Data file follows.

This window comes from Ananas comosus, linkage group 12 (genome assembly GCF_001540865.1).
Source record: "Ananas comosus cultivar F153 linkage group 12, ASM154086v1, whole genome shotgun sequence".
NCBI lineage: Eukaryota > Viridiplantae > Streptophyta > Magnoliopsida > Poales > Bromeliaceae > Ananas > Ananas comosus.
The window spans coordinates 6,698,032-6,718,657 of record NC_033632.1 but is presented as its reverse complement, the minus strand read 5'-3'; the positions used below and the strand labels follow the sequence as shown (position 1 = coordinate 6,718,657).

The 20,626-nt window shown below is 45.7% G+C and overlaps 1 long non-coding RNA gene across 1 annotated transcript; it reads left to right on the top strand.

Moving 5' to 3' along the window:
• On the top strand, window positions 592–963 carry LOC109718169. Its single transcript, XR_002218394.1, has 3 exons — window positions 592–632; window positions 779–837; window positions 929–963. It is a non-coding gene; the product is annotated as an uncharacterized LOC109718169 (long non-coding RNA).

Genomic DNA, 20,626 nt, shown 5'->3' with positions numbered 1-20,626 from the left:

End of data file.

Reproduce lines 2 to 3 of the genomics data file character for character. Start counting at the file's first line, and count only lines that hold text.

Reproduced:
Source record: "Ananas comosus cultivar F153 linkage group 12, ASM154086v1, whole genome shotgun sequence".
NCBI lineage: Eukaryota > Viridiplantae > Streptophyta > Magnoliopsida > Poales > Bromeliaceae > Ananas > Ananas comosus.